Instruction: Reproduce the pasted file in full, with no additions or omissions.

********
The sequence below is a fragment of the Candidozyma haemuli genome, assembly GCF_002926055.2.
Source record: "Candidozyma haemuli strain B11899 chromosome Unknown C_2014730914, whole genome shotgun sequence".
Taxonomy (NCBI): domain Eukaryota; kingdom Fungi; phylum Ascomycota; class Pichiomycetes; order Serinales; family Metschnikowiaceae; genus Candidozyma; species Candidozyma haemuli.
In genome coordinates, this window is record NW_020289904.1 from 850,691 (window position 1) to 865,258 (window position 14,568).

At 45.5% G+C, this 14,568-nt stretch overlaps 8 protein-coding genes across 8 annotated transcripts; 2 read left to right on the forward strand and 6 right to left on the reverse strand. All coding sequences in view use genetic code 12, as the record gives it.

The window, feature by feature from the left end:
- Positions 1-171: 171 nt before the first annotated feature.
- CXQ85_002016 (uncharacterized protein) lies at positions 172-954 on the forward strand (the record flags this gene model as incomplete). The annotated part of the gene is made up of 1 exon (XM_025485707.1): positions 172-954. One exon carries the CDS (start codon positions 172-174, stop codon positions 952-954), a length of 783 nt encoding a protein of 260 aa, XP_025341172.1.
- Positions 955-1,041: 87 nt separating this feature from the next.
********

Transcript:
The sequence below is a fragment of the Candidozyma haemuli genome, assembly GCF_002926055.2.
Source record: "Candidozyma haemuli strain B11899 chromosome Unknown C_2014730914, whole genome shotgun sequence".
Taxonomy (NCBI): domain Eukaryota; kingdom Fungi; phylum Ascomycota; class Pichiomycetes; order Serinales; family Metschnikowiaceae; genus Candidozyma; species Candidozyma haemuli.
In genome coordinates, this window is record NW_020289904.1 from 850,691 (window position 1) to 865,258 (window position 14,568).

At 45.5% G+C, this 14,568-nt stretch overlaps 8 protein-coding genes across 8 annotated transcripts; 2 read left to right on the forward strand and 6 right to left on the reverse strand. All coding sequences in view use genetic code 12, as the record gives it.

The window, feature by feature from the left end:
- Positions 1-171: 171 nt before the first annotated feature.
- CXQ85_002016 (uncharacterized protein) lies at positions 172-954 on the forward strand (the record flags this gene model as incomplete). The annotated part of the gene is made up of 1 exon (XM_025485707.1): positions 172-954. One exon carries the CDS (start codon positions 172-174, stop codon positions 952-954), a length of 783 nt encoding a protein of 260 aa, XP_025341172.1.
- Positions 955-1,041: 87 nt separating this feature from the next.